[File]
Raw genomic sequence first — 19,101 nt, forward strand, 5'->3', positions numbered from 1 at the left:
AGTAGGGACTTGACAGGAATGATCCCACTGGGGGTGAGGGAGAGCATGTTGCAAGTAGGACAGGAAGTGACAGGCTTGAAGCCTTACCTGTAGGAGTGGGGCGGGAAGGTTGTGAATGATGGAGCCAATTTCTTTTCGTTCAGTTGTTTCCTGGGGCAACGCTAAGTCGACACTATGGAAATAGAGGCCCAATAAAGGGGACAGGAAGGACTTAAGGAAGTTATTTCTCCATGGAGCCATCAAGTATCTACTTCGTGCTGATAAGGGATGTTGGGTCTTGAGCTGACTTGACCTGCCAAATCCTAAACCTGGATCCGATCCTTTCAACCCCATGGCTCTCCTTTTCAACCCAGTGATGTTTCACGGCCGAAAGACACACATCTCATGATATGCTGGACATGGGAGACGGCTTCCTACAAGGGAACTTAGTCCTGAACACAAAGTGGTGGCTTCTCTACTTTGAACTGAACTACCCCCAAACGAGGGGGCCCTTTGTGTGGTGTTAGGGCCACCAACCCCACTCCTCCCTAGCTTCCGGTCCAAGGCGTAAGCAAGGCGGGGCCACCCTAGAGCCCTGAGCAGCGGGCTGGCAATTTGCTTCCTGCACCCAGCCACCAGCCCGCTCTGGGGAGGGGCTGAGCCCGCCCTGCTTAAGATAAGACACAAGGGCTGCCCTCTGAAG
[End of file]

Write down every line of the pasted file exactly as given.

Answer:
Raw genomic sequence first — 19,101 nt, forward strand, 5'->3', positions numbered from 1 at the left:
AGTAGGGACTTGACAGGAATGATCCCACTGGGGGTGAGGGAGAGCATGTTGCAAGTAGGACAGGAAGTGACAGGCTTGAAGCCTTACCTGTAGGAGTGGGGCGGGAAGGTTGTGAATGATGGAGCCAATTTCTTTTCGTTCAGTTGTTTCCTGGGGCAACGCTAAGTCGACACTATGGAAATAGAGGCCCAATAAAGGGGACAGGAAGGACTTAAGGAAGTTATTTCTCCATGGAGCCATCAAGTATCTACTTCGTGCTGATAAGGGATGTTGGGTCTTGAGCTGACTTGACCTGCCAAATCCTAAACCTGGATCCGATCCTTTCAACCCCATGGCTCTCCTTTTCAACCCAGTGATGTTTCACGGCCGAAAGACACACATCTCATGATATGCTGGACATGGGAGACGGCTTCCTACAAGGGAACTTAGTCCTGAACACAAAGTGGTGGCTTCTCTACTTTGAACTGAACTACCCCCAAACGAGGGGGCCCTTTGTGTGGTGTTAGGGCCACCAACCCCACTCCTCCCTAGCTTCCGGTCCAAGGCGTAAGCAAGGCGGGGCCACCCTAGAGCCCTGAGCAGCGGGCTGGCAATTTGCTTCCTGCACCCAGCCACCAGCCCGCTCTGGGGAGGGGCTGAGCCCGCCCTGCTTAAGATAAGACACAAGGGCTGCCCTCTGAAG